Purdue engineers create a host of novel aluminum alloys for additive manufacturing

Patent-pending process introduces transition metals into aluminum for ultrastrong, deformable alloys.

Material engineers at Purdue University have created a patent-pending process to develop ultrahigh-strength aluminum alloys that are suitable for additive manufacturing because of their plastic deformability.

Haiyan Wang and Xinghang Zhang lead a team that has introduced transition metals cobalt, iron, nickel and titanium into aluminum via nanoscale, laminated, deformable intermetallics. Wang and Zhang, both engineering professors in the School of Materials Engineering, were assisted by Anyu Shang, a materials engineering graduate student.

“Our work shows that the proper introduction of heterogenous microstructures and nanoscale medium-entropy intermetallics offers an alternative solution to design ultrastrong, deformable aluminum alloys via additive manufacturing,” Zhang said in a Purdue press release. “These alloys improve upon traditional ones that are either ultrastrong or highly deformable, but not both.”

While lightweight, high-strength aluminum alloys are used in industries from aerospace to automobile manufacturing, most commercially available high-strength aluminum alloys cannot be used in additive manufacturing. As Shang in explained in the press release: “They are highly susceptible to hot cracking, which creates defects that could lead to the deterioration of a metal alloy.”

A traditional method to alleviate hot cracking during additive manufacturing is the introduction of particles that strengthen aluminum alloys by impeding the movements of dislocations.

“But the highest strength these alloys achieve is in the range of 300 to 500 megapascals, which is much lower than what steels can achieve, typically 600 to 1,000 megapascals,” Wang said. “There has been limited success in producing high-strength aluminum alloys that also display beneficial large plastic deformability.”

A patent-pending Purdue University method creates ultrahigh-strength aluminum alloys that also demonstrate high plastic deformability. The innovation has practical applications in industries ranging from aerospace to automobile manufacturing. (Image: Purdue University/Anyu Shang)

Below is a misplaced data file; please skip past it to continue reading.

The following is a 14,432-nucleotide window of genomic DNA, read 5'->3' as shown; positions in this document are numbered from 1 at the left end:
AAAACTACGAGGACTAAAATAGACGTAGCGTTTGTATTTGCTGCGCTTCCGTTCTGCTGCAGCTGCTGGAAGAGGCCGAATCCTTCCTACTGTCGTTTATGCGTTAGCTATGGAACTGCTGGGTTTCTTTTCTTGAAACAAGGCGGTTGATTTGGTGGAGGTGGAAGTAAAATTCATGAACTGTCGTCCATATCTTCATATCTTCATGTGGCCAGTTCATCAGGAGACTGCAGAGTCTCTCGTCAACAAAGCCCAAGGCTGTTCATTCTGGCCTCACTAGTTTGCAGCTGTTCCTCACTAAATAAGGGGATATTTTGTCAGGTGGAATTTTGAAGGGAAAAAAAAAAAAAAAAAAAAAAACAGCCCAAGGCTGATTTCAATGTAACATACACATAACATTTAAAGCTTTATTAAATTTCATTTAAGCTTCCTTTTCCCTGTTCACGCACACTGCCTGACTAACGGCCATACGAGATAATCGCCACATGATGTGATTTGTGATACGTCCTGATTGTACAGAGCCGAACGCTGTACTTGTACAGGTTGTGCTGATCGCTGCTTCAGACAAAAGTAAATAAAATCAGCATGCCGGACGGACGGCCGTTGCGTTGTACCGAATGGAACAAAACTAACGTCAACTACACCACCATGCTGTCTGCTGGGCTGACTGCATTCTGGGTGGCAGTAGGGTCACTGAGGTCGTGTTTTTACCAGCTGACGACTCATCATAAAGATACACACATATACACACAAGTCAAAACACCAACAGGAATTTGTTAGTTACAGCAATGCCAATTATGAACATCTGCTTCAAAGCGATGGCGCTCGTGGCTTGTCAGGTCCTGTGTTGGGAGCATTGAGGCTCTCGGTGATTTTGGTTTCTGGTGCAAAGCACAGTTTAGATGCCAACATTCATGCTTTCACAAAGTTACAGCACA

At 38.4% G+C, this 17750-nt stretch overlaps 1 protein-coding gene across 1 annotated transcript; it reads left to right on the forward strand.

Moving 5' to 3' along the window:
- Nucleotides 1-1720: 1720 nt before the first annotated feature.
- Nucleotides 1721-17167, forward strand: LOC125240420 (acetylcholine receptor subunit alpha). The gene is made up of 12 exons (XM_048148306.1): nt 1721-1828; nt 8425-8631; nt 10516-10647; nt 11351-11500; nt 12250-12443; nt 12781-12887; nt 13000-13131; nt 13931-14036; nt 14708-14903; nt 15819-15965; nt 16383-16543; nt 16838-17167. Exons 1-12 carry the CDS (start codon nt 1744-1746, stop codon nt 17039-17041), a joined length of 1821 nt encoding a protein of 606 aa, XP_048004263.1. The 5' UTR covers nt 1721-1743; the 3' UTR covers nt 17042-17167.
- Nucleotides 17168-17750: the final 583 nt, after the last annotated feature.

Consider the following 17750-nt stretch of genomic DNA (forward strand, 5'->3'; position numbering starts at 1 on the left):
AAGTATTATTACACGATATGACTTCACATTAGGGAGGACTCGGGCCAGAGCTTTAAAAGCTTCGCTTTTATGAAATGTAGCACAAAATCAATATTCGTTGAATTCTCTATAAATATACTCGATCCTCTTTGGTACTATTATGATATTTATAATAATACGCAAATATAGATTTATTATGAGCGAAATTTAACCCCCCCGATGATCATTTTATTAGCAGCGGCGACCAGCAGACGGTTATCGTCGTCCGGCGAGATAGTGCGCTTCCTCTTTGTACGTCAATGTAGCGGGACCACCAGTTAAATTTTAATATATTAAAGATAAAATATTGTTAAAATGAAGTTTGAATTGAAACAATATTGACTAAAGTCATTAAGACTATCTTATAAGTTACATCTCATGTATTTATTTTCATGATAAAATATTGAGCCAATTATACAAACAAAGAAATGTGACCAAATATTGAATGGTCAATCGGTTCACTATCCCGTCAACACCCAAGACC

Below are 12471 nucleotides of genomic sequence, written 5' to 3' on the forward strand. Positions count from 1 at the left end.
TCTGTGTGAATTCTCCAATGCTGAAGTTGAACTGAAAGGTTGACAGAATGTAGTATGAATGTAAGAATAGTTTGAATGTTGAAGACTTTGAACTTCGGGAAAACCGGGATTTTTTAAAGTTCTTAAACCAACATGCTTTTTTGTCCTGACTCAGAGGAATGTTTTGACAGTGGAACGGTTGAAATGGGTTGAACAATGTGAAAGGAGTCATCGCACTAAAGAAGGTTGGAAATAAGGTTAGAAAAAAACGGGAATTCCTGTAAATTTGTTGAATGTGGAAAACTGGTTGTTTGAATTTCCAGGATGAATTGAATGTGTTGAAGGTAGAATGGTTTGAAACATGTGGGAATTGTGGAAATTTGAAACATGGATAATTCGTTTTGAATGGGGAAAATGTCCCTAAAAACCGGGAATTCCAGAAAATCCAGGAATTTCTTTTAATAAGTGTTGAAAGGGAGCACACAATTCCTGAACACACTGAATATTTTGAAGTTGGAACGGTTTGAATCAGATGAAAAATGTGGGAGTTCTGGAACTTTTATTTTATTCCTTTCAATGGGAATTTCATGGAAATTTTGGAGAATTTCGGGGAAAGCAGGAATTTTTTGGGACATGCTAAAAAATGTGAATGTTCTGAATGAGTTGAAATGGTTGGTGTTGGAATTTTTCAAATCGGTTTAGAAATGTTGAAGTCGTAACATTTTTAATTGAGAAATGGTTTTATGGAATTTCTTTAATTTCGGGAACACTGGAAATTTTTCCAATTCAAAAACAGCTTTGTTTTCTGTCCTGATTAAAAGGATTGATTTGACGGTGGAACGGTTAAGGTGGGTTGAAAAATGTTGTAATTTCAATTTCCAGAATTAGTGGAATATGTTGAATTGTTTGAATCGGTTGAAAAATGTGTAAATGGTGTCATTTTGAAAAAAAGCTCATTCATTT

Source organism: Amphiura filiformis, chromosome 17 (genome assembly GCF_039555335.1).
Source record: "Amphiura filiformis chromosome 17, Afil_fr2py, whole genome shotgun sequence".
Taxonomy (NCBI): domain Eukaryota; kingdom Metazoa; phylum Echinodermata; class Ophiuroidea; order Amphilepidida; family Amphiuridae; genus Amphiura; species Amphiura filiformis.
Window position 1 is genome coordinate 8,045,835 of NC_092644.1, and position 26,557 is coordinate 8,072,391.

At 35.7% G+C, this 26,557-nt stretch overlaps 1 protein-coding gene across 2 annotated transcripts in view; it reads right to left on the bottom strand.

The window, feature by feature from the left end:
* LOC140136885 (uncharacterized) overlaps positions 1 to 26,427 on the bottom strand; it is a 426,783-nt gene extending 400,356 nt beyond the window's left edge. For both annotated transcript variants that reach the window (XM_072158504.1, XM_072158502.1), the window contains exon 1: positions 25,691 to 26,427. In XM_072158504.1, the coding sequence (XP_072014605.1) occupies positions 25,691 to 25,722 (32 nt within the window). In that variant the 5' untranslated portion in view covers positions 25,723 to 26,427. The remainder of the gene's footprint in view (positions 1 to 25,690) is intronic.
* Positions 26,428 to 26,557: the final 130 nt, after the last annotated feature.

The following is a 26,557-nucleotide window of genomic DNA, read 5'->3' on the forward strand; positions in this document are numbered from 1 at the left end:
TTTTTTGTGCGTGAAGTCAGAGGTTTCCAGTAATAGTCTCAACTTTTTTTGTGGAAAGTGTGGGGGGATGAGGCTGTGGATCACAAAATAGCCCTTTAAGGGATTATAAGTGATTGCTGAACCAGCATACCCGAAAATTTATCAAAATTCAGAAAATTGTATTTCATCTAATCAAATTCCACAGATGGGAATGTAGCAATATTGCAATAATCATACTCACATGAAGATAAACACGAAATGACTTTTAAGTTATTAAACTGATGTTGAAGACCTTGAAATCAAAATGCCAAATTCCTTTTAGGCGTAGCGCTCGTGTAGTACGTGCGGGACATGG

The researchers produced their intermetallics-strengthened additive aluminum alloys by using several transition metals including cobalt, iron, nickel and titanium. Shang said these metals traditionally have been largely avoided in the manufacture of aluminum alloys.

“These intermetallics have crystal structures with low symmetry and are known to be brittle at room temperature,” Shang said. “But our method forms the transitional metal elements into colonies of nanoscale, intermetallics lamellae that aggregate into fine rosettes. The nanolaminated rosettes can largely suppress the brittle nature of intermetallics.”

Wang added: “Also, the heterogeneous microstructures contain hard nanoscale intermetallics and a coarse-grain aluminum matrix, which induces significant back stress that can improve the work hardening ability of metallic materials. Additive manufacturing using a laser can enable rapid melting and quenching and thus introduce nanoscale intermetallics and their nanolaminates.”

The research team has conducted macroscale compression tests, micropillar compression tests and post-deformation analysis on the aluminum alloys.

“During the macroscale tests, the alloys revealed a combination of prominent plastic deformability and high strength, more than 900 megapascals. The micropillar tests displayed significant back stress in all regions, and certain regions had flow stresses exceeding a gigapascal,” Shang said. “Post-deformation analyses revealed that, in addition to abundant dislocation activities in the aluminum alloy matrix, complex dislocation structures and stacking faults formed in monoclinic Al9Co2-type brittle intermetallics.”

Their research is published in the peer-reviewed journal Nature Communications.

Written by

Ian Wright

Ian is a senior editor at engineering.com, covering additive manufacturing and 3D printing, artificial intelligence, and advanced manufacturing. Ian holds bachelors and masters degrees in philosophy from McMaster University and spent six years pursuing a doctoral degree at York University before withdrawing in good standing.